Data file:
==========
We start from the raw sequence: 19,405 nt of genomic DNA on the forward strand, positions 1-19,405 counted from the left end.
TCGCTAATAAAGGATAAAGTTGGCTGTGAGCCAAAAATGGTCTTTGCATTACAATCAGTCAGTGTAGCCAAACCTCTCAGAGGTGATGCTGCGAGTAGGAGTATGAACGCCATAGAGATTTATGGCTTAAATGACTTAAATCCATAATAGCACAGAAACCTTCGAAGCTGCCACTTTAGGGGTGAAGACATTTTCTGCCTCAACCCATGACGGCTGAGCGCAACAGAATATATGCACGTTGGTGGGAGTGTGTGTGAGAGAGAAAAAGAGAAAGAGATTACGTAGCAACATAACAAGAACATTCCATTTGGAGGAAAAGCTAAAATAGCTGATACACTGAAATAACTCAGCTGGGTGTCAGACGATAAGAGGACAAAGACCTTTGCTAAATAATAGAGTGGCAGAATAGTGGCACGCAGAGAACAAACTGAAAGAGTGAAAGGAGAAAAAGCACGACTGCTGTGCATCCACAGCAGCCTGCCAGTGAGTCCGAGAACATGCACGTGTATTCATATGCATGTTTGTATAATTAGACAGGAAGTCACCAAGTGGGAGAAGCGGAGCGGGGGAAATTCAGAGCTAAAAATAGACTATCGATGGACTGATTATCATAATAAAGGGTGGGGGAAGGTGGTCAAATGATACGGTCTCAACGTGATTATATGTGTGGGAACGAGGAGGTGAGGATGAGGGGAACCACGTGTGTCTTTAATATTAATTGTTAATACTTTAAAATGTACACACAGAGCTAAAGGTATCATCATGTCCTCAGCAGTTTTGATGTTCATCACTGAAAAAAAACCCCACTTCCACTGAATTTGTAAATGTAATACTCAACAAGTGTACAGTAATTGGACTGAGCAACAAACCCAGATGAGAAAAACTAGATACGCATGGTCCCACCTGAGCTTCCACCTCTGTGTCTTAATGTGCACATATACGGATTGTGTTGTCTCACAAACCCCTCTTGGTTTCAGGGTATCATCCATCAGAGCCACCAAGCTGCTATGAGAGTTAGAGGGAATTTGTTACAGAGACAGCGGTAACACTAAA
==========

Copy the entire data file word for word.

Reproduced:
We start from the raw sequence: 19,405 nt of genomic DNA on the forward strand, positions 1-19,405 counted from the left end.
TCGCTAATAAAGGATAAAGTTGGCTGTGAGCCAAAAATGGTCTTTGCATTACAATCAGTCAGTGTAGCCAAACCTCTCAGAGGTGATGCTGCGAGTAGGAGTATGAACGCCATAGAGATTTATGGCTTAAATGACTTAAATCCATAATAGCACAGAAACCTTCGAAGCTGCCACTTTAGGGGTGAAGACATTTTCTGCCTCAACCCATGACGGCTGAGCGCAACAGAATATATGCACGTTGGTGGGAGTGTGTGTGAGAGAGAAAAAGAGAAAGAGATTACGTAGCAACATAACAAGAACATTCCATTTGGAGGAAAAGCTAAAATAGCTGATACACTGAAATAACTCAGCTGGGTGTCAGACGATAAGAGGACAAAGACCTTTGCTAAATAATAGAGTGGCAGAATAGTGGCACGCAGAGAACAAACTGAAAGAGTGAAAGGAGAAAAAGCACGACTGCTGTGCATCCACAGCAGCCTGCCAGTGAGTCCGAGAACATGCACGTGTATTCATATGCATGTTTGTATAATTAGACAGGAAGTCACCAAGTGGGAGAAGCGGAGCGGGGGAAATTCAGAGCTAAAAATAGACTATCGATGGACTGATTATCATAATAAAGGGTGGGGGAAGGTGGTCAAATGATACGGTCTCAACGTGATTATATGTGTGGGAACGAGGAGGTGAGGATGAGGGGAACCACGTGTGTCTTTAATATTAATTGTTAATACTTTAAAATGTACACACAGAGCTAAAGGTATCATCATGTCCTCAGCAGTTTTGATGTTCATCACTGAAAAAAAACCCCACTTCCACTGAATTTGTAAATGTAATACTCAACAAGTGTACAGTAATTGGACTGAGCAACAAACCCAGATGAGAAAAACTAGATACGCATGGTCCCACCTGAGCTTCCACCTCTGTGTCTTAATGTGCACATATACGGATTGTGTTGTCTCACAAACCCCTCTTGGTTTCAGGGTATCATCCATCAGAGCCACCAAGCTGCTATGAGAGTTAGAGGGAATTTGTTACAGAGACAGCGGTAACACTAAA